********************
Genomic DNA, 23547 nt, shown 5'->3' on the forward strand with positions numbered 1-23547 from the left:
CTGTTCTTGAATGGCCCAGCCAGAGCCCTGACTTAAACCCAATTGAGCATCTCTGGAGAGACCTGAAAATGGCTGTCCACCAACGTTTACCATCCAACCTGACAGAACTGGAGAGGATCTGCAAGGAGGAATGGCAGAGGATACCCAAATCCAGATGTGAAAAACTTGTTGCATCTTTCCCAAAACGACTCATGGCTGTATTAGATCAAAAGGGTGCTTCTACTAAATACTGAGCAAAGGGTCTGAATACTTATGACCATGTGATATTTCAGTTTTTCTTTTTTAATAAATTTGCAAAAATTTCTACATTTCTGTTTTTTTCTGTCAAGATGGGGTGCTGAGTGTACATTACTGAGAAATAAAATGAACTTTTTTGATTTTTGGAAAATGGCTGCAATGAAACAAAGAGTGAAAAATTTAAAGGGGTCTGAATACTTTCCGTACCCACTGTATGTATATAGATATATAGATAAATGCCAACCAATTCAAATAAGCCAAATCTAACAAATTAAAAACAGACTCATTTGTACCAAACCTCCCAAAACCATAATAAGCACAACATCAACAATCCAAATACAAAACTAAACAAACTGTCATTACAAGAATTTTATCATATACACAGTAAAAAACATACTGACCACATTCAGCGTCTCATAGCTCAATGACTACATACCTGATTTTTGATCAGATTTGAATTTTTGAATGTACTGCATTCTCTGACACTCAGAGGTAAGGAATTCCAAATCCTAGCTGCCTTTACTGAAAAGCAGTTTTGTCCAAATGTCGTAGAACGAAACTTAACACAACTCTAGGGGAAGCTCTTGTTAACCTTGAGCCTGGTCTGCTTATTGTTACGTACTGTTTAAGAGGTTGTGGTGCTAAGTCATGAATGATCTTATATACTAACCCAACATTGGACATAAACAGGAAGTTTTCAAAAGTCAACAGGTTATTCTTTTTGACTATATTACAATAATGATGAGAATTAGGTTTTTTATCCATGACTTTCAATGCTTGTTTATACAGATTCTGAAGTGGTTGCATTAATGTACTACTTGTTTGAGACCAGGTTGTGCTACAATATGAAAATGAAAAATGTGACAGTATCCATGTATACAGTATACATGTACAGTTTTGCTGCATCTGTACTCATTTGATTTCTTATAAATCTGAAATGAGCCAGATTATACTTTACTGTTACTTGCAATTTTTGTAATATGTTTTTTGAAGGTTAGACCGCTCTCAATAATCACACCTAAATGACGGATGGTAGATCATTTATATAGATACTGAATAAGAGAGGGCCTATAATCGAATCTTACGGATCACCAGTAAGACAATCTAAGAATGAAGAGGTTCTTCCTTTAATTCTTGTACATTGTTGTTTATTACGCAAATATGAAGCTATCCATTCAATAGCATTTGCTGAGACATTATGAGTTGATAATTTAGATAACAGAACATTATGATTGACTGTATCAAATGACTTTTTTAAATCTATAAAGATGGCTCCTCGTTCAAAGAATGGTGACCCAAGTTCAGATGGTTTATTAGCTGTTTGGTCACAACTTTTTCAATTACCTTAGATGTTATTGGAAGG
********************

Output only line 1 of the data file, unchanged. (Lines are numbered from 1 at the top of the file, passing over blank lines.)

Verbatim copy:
Genomic DNA, 23547 nt, shown 5'->3' on the forward strand with positions numbered 1-23547 from the left: